3D printed electronics at Holst Centre, progress and challenges

by Hessel Maalderink, Holst Centre

There is a growing demand for printed (PCB-less!) electronic devices. Holst Centre is involved in various research programs (both shared and contract) targeted at developing technologies to enable production of such printed electronics.

The developments are triggered by the following drivers:

  • smaller
  • lighter weight
  • flexible
  • robust
  • smart
  • more sensitive (sensors)
  • more active (actuators)
  • connected
  • personalized

For many applications single layer designs do not suffice, and more complex 3-dimensional solutions need to be developed.

This is done either by stacking functional layers in sheet-to-sheet or roll-to-roll processes, or by novel freeform processes based on Additive Manufacturing (3D printing) technology.

The talk discusses highlights and challenges of 3D printed electronics achieved during the past year. This includes: LIFT, face-up component integration, via-printing and solder-less connection technology.

program: https://www.3dprintingelectronicsconference.com/program/

Interview

What drives you?
Additive Manufacturing (also known as 3D printing) has enabled us to substantially reduce the time and money needed for product development. It is my strong belief that in the near future, as technology evolves, it will also enable us to produce complex parts in small volumes at any location in the world. In some markets this is already happening! Now imagine the possibilities if even programmable electronics can be integrated into these devices during printing…

Why should the delegate attend your presentation?
In my presentation i will address the progress and challenges related to AM-based 3D printing electronics developments in Holst Centre.

What emerging technologies/trends do you see as having the greatest potential in the short and long run?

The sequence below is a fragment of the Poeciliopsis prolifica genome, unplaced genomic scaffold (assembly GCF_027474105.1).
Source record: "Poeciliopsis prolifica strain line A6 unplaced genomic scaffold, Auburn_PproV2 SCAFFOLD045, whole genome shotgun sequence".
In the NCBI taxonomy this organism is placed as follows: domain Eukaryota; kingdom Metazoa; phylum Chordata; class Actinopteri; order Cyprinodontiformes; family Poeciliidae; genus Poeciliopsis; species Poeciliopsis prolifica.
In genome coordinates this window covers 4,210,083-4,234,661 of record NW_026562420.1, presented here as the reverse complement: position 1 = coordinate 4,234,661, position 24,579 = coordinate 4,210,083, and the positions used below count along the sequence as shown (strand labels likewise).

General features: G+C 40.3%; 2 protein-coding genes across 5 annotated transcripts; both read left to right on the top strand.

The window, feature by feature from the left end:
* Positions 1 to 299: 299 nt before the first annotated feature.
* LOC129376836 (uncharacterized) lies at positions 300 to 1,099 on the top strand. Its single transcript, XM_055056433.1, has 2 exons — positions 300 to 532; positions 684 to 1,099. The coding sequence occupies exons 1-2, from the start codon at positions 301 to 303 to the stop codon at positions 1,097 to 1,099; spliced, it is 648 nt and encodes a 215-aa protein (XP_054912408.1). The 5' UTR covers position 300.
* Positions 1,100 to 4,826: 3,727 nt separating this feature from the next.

Novel devices and materials for direct writing of conductive structures, and technologies for forming complex 3-dimensional structures.

What kind of impact do you expect them to have?
Smaller and lighter products, higher level of integration and/or complexity, high mix/low volume production.

What are the barriers that might stand in the way?
There is still a lot of research needed to enhance production yield and reliability, and to reduce cost.

“Special quote”
The future belongs to those who create it.

About Hessel Maalderink

After graduating for a bachelor’s degree in Automotive Engineering in 1995, Hessel worked for several years as a product designer and engineer for NedCar Automotive and as manager of the R&D department for ECS electronics. In 2001 he joined the Additive Manufacturing (AM) research group at TNO, specializing in Selective Laser Sintering and Stereolithography technology. In 2016 he became member of the AM SYstems Center, a collaboration between TNO and the Eindhoven Technical University, focussed at developing next generation Additive Manufacturing processes and equipment, with a special focus at integrating electronics. End of 2018 he became part of Holst Centre, and is now devoted to applied research in the field of 3D printed electronics.

About Holst Centre

Holst Centre is an independent R&D center that develops technologies for wireless autonomous sensor technologies and flexible electronics, in an open innovation setting and in dedicated research trajectories. A key feature of Holst Centre is its partnership model with industry and academia based around roadmaps and programs. It is this kind of cross-fertilization that enables Holst Centre to tune its scientific strategy to industrial needs.